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Re: Moon Landings

Postby Simon » 11 Sep 2011 16:12

A Thing of Eternity wrote:
trang wrote:I was 3 when they landed so don't remember exactly, but have been enthusiast about the space program since I was about 7. Everyone has the right to doubt or question anything, but that doesnt make them right or less stupid.


Oh yeah, to clarify my earlier rant, I don't have an issue with people questioning the moon landing(s), it's the evidence they use that makes me think they're idiots.

Kinda like 9/11 (hmmm, that's today, weird...), I'm not saying the US gov couldn't have been involved, I'm saying most of the evidence put forth is hogwash.


Exactly. Debate is healthy.

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Re: Moon Landings

Postby Demerzel » 12 Nov 2011 05:28

A Thing of Eternity wrote:I've said it many times before and I'll say it again - we're not going to do ANYTHING signficant (in the way us SF people think of significant, I'm not saying what hasn't already been done isn't!) in space until we have mining and manufacturing in space, ie: the moon. Until then we ain't going anywhere.

We need to stop focusing so much on nanotech and phones and iPods and slimmer screens and redirect our funds to a space program.
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Re: Moon Landings

Postby A Thing of Eternity » 12 Nov 2011 16:41

Demerzel wrote:
A Thing of Eternity wrote:I've said it many times before and I'll say it again - we're not going to do ANYTHING signficant (in the way us SF people think of significant, I'm not saying what hasn't already been done isn't!) in space until we have mining and manufacturing in space, ie: the moon. Until then we ain't going anywhere.

We need to stop focusing so much on nanotech and phones and iPods and slimmer screens and redirect our funds to a space program.


Well nanotech is vital to any real space work, so don't abandon that! Seriously, the space program will get us nowhere until we're further along with our technology in general - we need the ability to set up fully automated mining and manufacturing on the moon, and that's going to require decades more of simple technology advancements here on earth.

That same tech making silly consumer junk will aid in the space program, just like the space program and military advances helped in the consumer sector. It's not like each application of the technology exists in a bubble.
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Re: Moon Landings

Postby Drunken Idaho » 12 Dec 2011 02:15

Moon landings are real.

Ever heard of retroreflectors? They're special reflectors that always bounce light back at the same angle it was shone from. Grocery store tellers use these reflectors with the barcode-scanners to help keep things speedy when you're in line.

Anyway, several of these types of reflectors were placed on the moon's surface by various Apollo missions. They are little pads the size of a pizza box that sit on the lunar surface facing upwards. Observatories use these reflectors regularly, and shine high-power lasers at coordinates made public by NASA and receive the signal back, sometimes simply to align their telescopes, but have also been used to discover that the moon is slowly drifting away from earth as it orbits. Learn more:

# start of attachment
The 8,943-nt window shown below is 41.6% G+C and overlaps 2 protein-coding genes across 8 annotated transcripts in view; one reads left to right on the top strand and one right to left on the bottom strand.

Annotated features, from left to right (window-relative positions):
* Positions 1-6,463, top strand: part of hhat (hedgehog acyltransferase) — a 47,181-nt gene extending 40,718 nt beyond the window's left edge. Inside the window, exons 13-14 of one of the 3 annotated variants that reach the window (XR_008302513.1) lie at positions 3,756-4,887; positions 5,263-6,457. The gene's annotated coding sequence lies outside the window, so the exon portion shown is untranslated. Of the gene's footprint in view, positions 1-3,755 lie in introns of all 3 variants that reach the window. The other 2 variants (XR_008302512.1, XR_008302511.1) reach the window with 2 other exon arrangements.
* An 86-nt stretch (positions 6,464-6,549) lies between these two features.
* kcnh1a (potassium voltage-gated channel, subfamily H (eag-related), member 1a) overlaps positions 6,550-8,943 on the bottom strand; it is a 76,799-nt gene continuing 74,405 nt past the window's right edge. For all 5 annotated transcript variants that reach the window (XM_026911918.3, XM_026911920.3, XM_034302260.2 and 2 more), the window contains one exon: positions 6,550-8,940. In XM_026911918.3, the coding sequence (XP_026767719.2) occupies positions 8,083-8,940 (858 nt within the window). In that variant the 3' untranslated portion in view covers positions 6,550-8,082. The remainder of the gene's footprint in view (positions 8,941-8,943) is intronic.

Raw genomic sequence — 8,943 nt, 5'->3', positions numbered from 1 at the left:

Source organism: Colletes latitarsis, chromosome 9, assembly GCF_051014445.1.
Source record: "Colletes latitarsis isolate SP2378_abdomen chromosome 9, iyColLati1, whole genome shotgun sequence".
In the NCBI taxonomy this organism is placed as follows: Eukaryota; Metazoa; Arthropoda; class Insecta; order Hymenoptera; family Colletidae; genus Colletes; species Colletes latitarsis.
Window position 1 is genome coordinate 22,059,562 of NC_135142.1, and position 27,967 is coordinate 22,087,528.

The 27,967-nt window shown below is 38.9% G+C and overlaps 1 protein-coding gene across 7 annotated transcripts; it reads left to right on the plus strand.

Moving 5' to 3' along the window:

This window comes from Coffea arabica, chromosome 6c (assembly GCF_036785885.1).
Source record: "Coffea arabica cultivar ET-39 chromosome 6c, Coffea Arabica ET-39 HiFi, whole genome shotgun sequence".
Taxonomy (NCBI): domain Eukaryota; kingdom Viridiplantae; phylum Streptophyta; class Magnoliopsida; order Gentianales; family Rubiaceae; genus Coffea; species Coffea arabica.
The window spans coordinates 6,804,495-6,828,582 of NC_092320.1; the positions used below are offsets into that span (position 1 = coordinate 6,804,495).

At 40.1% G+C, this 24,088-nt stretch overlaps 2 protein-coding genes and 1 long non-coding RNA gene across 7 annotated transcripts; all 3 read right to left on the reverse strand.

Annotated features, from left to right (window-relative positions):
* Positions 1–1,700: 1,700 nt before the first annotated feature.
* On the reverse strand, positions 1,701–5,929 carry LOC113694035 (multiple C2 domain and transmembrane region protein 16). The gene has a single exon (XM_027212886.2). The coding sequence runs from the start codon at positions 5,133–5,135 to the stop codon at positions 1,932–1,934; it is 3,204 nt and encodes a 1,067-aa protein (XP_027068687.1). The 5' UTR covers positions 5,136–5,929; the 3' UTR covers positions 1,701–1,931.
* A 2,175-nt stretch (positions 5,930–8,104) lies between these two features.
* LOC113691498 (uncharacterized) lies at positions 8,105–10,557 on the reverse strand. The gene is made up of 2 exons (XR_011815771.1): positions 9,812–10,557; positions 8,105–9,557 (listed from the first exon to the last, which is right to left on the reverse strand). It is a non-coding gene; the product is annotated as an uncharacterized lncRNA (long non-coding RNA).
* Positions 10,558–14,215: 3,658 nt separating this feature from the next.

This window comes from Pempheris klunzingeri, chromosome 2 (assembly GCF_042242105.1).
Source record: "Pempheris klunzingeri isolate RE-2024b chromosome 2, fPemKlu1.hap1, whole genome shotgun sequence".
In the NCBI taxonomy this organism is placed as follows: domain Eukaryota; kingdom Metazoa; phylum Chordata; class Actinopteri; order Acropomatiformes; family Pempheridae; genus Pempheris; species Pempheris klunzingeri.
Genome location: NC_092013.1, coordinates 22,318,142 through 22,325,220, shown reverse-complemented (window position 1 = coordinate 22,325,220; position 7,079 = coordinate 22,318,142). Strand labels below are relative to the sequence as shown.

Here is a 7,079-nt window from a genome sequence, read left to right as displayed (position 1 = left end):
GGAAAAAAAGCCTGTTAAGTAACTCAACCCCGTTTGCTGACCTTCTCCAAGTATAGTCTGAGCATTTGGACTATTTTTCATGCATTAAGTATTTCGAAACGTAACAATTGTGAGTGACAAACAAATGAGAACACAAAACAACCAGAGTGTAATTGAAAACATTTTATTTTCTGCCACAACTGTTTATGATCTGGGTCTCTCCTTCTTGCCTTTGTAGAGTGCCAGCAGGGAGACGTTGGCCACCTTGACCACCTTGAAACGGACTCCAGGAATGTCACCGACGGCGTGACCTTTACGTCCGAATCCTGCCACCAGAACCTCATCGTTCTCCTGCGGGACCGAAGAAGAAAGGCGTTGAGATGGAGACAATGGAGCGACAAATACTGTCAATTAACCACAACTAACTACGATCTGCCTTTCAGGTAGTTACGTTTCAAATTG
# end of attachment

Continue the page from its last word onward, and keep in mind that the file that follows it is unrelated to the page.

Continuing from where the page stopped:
http://en.wikipedia.org/wiki/Lunar_Laser_Ranging_experiment
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Re: Moon Landings

Postby Drunken Idaho » 12 Dec 2011 02:25

And hey! It's Simon! :)
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Re: Moon Landings

Postby Serkanner » 12 Dec 2011 08:03

Drunken Idaho wrote:Moon landings are real.

Ever heard of retroreflectors? They're special reflectors that always bounce light back at the same angle it was shone from. Grocery store tellers use these reflectors with the barcode-scanners to help keep things speedy when you're in line.

Anyway, several of these types of reflectors were placed on the moon's surface by various Apollo missions. They are little pads the size of a pizza box that sit on the lunar surface facing upwards. Observatories use these reflectors regularly, and shine high-power lasers at coordinates made public by NASA and receive the signal back, sometimes simply to align their telescopes, but have also been used to discover that the moon is slowly drifting away from earth as it orbits. Learn more:

http://en.wikipedia.org/wiki/Lunar_Laser_Ranging_experiment


Even I understand the physics after watching this:

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Re: Moon Landings

Postby Drunken Idaho » 12 Dec 2011 22:36

Serkanner wrote:
Drunken Idaho wrote:Moon landings are real.

Ever heard of retroreflectors? They're special reflectors that always bounce light back at the same angle it was shone from. Grocery store tellers use these reflectors with the barcode-scanners to help keep things speedy when you're in line.

Anyway, several of these types of reflectors were placed on the moon's surface by various Apollo missions. They are little pads the size of a pizza box that sit on the lunar surface facing upwards. Observatories use these reflectors regularly, and shine high-power lasers at coordinates made public by NASA and receive the signal back, sometimes simply to align their telescopes, but have also been used to discover that the moon is slowly drifting away from earth as it orbits. Learn more:

http://en.wikipedia.org/wiki/Lunar_Laser_Ranging_experiment


Even I understand the physics after watching this: